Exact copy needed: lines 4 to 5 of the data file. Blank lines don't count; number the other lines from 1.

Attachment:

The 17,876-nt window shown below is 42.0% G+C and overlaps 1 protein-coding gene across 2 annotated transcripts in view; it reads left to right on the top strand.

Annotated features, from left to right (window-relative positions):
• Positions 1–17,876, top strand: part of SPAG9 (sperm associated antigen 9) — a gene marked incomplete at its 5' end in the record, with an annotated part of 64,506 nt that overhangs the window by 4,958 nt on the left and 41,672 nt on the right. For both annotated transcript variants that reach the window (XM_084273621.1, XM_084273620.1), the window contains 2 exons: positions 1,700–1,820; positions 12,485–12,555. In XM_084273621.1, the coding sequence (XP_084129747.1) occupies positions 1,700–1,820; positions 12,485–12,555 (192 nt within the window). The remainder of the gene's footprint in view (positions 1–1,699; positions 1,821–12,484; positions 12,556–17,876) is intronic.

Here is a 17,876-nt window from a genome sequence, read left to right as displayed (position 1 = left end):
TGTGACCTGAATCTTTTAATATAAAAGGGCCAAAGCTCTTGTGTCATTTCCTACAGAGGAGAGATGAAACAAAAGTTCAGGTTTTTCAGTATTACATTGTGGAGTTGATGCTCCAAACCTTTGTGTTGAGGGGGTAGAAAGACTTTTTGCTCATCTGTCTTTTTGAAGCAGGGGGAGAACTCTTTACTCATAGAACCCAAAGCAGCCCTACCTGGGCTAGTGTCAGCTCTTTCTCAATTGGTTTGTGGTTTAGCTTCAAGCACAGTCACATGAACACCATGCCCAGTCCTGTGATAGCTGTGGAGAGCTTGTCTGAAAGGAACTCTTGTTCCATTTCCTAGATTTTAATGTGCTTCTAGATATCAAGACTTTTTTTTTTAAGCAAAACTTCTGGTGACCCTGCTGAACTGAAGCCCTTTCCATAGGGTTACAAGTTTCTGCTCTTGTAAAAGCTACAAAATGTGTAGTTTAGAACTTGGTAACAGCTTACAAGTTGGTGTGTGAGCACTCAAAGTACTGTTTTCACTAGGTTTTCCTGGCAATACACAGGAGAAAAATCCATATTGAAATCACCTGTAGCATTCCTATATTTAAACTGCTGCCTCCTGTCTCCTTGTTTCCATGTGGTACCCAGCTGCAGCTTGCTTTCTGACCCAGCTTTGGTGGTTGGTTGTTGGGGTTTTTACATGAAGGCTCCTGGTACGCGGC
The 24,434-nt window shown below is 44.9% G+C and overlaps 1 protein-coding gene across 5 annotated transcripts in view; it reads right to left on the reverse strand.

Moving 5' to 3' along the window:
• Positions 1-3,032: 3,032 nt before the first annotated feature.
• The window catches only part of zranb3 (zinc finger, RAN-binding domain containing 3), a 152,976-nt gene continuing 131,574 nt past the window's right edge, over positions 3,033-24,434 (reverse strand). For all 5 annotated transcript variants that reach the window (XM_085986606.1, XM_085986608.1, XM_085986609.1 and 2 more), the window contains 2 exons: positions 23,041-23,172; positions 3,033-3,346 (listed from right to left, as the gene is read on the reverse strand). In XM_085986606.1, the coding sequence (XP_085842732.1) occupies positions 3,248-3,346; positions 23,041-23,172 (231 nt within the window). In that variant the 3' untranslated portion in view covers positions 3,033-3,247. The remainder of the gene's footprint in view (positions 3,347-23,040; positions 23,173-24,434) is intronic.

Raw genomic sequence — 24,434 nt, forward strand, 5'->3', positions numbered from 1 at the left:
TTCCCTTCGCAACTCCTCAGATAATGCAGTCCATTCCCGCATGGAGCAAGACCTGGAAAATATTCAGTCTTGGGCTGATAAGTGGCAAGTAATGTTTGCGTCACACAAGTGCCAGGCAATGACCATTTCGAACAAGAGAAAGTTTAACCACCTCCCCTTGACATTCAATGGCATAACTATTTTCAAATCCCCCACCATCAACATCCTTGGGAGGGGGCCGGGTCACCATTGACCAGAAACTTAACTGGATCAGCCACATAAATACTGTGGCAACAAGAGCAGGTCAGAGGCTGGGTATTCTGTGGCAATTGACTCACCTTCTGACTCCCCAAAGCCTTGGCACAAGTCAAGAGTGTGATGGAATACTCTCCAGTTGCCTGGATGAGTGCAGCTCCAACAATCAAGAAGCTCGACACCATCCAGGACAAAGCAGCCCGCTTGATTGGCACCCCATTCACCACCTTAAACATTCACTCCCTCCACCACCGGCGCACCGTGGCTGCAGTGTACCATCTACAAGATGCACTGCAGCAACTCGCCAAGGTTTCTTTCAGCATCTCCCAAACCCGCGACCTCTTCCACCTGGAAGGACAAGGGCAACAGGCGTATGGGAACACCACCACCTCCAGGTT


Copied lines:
Here is a 17,876-nt window from a genome sequence, read left to right as displayed (position 1 = left end):
TGTGACCTGAATCTTTTAATATAAAAGGGCCAAAGCTCTTGTGTCATTTCCTACAGAGGAGAGATGAAACAAAAGTTCAGGTTTTTCAGTATTACATTGTGGAGTTGATGCTCCAAACCTTTGTGTTGAGGGGGTAGAAAGACTTTTTGCTCATCTGTCTTTTTGAAGCAGGGGGAGAACTCTTTACTCATAGAACCCAAAGCAGCCCTACCTGGGCTAGTGTCAGCTCTTTCTCAATTGGTTTGTGGTTTAGCTTCAAGCACAGTCACATGAACACCATGCCCAGTCCTGTGATAGCTGTGGAGAGCTTGTCTGAAAGGAACTCTTGTTCCATTTCCTAGATTTTAATGTGCTTCTAGATATCAAGACTTTTTTTTTTAAGCAAAACTTCTGGTGACCCTGCTGAACTGAAGCCCTTTCCATAGGGTTACAAGTTTCTGCTCTTGTAAAAGCTACAAAATGTGTAGTTTAGAACTTGGTAACAGCTTACAAGTTGGTGTGTGAGCACTCAAAGTACTGTTTTCACTAGGTTTTCCTGGCAATACACAGGAGAAAAATCCATATTGAAATCACCTGTAGCATTCCTATATTTAAACTGCTGCCTCCTGTCTCCTTGTTTCCATGTGGTACCCAGCTGCAGCTTGCTTTCTGACCCAGCTTTGGTGGTTGGTTGTTGGGGTTTTTACATGAAGGCTCCTGGTACGCGGC